Both dairy producers and processors scored wins in a long-awaited USDA proposal to overhaul federal milk pricing regulations in line with changes in industry practices and market conditions. 

The National Milk Producers Federation (NMPF) and the American Farm Bureau Federation (AFBF) convinced USDA to eliminate a change made by the 2018 farm bill to the way that fluid milk is priced under federal milk marketing orders (FMMO).

The 332-page proposal, which still must be finalized by USDA and approved by producers, would restore a rule that makes the Class 1 (drinking) milk price the higher of the price of Class 3 (milk sold for cheese) and Class 4 (butter and milk powder) for the month, plus a differential that varies by location. The location differentials also were updated. 

The 2018 farm bill had fixed the Class 1 price at 74 cents above the average of the Class 3 and Class 4 prices.

AFBF had appealed to USDA to immediately restore the old pricing rule, using its emergency authority, but USDA did not. 

Still, the proposal is a big win for producers because it should result in higher prices, economists say. NMPF estimates the 2018 farm bill change resulted in a $1.3 billion in losses to farmers.

Producers also will benefit from USDA’s proposal to drop barrel cheese from a report used to track average cheese prices, because it has been running significantly lower than prices for block cheese due to changes in industry practices. 

USDA also tried to address some issues facing processors.

It proposes a separate new formula for milk with an extended shelf life, including products such as ultra-filtered Fairlife milk. ESL products represent about 8% to 10% of the fluid milk market.

The new formula, like the 2018 farm bill provision, aims at removing volatility in pricing for a product that is purchased and marketed over a longer period than conventional fluid milk. The ESL formula does away with the 74-cent differential in the 2018 provision in favor of an adjuster pegged to a moving average of prices.  

“USDA was rather creative in the decision on the Class 1 mover, by sort of giving us two Class 1 movers depending on the kind of milk,” said Peter Vitaliano, vice president of economic policy and market research for NMPF.

AFBF economist Danny Munch said the ESL formula was unexpected. “It looks like the reason they're doing that is just to provide a little bit more market stability for processors who sell that milk,” he said.

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USDA also proposes to increase processors’ "make allowances," or deductions for manufacturing costs. Once again, the department appeared to be looking for middle ground, with the industry split over the issue.

NMPF supported an increase in make allowances, but not as high as USDA provided. The International Dairy Foods Association, for whom increasing make allowances is a high priority, wanted a provision for further increases but didn’t get it.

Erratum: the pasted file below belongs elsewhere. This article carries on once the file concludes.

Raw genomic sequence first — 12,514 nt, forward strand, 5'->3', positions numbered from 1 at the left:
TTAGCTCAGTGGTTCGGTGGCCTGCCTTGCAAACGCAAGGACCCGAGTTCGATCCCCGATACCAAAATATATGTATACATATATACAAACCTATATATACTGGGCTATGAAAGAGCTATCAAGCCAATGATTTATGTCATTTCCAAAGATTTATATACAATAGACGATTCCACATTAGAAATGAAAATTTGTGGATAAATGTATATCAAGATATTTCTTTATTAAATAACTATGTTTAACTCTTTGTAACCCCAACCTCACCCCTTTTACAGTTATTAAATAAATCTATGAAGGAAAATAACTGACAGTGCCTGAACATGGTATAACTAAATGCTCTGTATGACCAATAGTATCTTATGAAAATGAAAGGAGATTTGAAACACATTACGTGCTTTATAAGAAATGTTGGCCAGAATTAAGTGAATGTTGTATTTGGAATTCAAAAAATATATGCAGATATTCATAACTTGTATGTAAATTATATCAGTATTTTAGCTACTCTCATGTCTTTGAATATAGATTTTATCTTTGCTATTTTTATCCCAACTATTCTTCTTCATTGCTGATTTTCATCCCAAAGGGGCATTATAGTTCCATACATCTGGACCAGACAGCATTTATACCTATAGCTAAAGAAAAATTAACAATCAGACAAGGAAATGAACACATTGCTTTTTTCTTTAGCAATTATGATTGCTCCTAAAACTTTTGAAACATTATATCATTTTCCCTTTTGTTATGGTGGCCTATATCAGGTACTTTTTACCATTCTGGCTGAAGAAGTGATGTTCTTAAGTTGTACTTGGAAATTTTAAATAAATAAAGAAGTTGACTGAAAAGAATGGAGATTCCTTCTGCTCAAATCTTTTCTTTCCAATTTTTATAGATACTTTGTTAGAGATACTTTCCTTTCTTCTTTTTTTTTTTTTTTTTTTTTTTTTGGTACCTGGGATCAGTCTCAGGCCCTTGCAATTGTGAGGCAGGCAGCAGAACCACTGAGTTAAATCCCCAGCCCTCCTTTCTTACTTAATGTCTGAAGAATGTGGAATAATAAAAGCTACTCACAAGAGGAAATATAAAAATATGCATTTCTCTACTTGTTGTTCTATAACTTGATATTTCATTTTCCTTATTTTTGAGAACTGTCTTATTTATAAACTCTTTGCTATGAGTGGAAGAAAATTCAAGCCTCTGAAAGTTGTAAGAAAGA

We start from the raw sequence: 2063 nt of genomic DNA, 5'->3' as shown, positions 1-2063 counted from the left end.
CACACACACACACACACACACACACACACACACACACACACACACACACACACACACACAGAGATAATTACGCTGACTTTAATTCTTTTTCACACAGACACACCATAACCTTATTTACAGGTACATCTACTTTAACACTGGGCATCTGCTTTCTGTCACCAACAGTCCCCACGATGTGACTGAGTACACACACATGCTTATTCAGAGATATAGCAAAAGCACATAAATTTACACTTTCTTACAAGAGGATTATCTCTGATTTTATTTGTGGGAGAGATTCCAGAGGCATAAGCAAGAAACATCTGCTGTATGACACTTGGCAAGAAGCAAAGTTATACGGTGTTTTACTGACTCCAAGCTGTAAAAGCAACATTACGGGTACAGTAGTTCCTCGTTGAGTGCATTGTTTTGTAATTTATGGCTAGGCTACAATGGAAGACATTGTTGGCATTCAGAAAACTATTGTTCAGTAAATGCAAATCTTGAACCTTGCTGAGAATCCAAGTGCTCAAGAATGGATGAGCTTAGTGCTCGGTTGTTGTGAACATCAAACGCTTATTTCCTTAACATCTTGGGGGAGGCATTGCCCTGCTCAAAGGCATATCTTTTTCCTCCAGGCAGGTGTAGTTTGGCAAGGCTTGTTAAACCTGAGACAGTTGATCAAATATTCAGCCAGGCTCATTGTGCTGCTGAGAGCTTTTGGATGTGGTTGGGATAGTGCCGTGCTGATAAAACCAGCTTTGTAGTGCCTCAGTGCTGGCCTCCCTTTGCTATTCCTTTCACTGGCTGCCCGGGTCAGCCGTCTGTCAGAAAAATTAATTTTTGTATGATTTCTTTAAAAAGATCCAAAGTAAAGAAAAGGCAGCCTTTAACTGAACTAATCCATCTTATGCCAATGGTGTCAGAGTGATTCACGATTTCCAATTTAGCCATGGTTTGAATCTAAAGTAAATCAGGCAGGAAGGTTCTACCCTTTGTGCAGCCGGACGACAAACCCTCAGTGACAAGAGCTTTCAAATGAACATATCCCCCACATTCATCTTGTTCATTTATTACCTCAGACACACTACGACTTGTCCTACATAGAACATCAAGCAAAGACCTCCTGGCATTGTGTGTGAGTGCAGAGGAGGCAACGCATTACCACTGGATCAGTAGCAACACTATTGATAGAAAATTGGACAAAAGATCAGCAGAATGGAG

Wisconsin-based Edge Dairy Farmer Cooperative, which isn’t a member of NMPF, didn’t support increased make allowances. AFBF said adjustments to make allowances should be based on a mandatory survey of processors, which USDA says it doesn’t have authority to do. (Provisions contained in pending farm bill proposals in Congress would require mandatory surveys, but it's unclear when a new farm bill will pass.)

Leonard Polzin, a dairy economist at the University of Wisconsin, said it was too early to tell what the full impact of the USDA proposal will be on producer revenue. Dropping the barrel cheese price is a “definite positive” for producers, and they’ll also benefit from dropping the Class 1 formula change imposed by the 2018 farm bill, he said.

But he said the impact on producers of the increased make allowances is a “big wild card,” because the increases could eventually be passed on to consumers in the form of higher retail prices or could result in reductions to producer returns.

“There were a lot of parties that wanted a lot of different things” addressed in USDA’s review, said Polzin, referring to the varied proposals made to USDA from different sectors of the industry. “And if we can end up in that neutral space afterwards and still have some of these things addressed, I think I'd probably mark that in the success column overall.”

Mike Brown, chief economist for IDFA, said in a statement that “some aspects” of the overall USDA proposal “are responsive to the facts and data presented” to the department during the hearing process. But he noted that processors of non-ESL milk wouldn’t benefit from the alternative Class 1 formula proposed by USDA.

USDA is expected to formally publish the proposal in the Federal Register around July 15, triggering a 60-day comment period, said Munch. The department will have another 60 days to review the comments and finalize the FMMO modifications.

Munch said it’s less clear when USDA would hold the producer referendum or what the rules for voting will be. He said there is no deadline for the voting to take place.  

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